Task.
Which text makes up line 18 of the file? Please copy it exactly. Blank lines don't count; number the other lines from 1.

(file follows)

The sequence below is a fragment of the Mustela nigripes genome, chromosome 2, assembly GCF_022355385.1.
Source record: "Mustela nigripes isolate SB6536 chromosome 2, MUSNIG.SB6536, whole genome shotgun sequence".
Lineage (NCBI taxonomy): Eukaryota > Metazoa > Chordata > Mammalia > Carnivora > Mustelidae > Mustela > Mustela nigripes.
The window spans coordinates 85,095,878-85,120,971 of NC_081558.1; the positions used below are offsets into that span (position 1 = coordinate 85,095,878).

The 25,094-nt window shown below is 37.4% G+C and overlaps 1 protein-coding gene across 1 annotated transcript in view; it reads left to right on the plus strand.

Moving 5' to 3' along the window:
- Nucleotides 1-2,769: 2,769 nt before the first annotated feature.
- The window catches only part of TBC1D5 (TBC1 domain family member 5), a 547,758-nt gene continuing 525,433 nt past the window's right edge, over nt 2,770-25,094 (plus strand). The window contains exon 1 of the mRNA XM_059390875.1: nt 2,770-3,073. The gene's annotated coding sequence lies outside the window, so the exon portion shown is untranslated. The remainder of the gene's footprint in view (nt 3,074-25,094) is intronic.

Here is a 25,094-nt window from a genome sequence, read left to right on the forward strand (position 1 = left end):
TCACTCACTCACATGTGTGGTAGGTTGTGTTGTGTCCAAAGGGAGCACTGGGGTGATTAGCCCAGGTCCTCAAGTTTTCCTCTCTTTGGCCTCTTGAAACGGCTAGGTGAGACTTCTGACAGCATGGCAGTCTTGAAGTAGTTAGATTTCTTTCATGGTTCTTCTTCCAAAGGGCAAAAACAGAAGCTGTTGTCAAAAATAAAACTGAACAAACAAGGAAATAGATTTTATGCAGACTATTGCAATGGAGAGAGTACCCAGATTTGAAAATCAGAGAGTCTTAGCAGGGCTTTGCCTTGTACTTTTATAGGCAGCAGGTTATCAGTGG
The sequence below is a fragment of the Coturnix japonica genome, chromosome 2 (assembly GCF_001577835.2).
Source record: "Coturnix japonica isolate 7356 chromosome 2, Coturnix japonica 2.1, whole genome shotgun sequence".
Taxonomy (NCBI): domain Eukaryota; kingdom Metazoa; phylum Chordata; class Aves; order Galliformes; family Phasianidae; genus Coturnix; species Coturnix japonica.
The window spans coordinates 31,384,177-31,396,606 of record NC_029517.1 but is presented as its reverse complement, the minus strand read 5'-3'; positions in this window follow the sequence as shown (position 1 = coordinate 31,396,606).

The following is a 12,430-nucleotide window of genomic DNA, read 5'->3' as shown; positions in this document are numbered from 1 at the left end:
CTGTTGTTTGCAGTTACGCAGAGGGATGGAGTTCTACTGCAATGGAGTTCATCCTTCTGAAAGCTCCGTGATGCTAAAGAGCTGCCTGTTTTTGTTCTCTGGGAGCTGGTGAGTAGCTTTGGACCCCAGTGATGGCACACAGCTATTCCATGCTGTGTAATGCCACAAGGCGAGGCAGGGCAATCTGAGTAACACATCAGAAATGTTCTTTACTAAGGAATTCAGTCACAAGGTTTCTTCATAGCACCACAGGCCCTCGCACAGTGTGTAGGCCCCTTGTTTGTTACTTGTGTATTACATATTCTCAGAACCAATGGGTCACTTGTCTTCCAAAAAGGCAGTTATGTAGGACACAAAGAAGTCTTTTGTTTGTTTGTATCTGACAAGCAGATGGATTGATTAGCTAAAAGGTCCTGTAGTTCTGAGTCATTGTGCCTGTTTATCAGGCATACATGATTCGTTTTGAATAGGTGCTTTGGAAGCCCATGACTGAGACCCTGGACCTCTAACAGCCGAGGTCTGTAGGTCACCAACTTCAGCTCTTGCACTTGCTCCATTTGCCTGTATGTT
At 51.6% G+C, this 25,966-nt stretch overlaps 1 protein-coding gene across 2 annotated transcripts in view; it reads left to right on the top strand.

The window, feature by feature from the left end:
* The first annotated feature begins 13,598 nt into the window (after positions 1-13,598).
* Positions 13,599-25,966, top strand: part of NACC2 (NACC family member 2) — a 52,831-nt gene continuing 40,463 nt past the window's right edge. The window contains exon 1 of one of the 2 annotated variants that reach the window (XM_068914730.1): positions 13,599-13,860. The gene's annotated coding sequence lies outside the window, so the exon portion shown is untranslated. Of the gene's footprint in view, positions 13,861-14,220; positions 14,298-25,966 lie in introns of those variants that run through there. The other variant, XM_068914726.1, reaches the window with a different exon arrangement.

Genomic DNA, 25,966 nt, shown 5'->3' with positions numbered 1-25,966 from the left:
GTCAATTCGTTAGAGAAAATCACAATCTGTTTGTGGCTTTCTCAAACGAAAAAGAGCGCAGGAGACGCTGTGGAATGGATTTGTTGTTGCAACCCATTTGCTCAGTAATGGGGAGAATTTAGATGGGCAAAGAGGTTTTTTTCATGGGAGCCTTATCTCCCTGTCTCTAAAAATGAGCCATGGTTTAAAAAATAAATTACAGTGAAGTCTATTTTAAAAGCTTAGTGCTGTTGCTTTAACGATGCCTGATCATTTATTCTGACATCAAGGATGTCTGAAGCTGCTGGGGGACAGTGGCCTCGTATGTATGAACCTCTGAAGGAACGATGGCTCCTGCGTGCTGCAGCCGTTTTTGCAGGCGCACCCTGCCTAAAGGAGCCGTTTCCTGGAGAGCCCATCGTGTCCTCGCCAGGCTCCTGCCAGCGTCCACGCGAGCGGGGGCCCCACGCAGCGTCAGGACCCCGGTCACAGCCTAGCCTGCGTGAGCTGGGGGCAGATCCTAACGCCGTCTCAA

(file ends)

The window, feature by feature from the left end: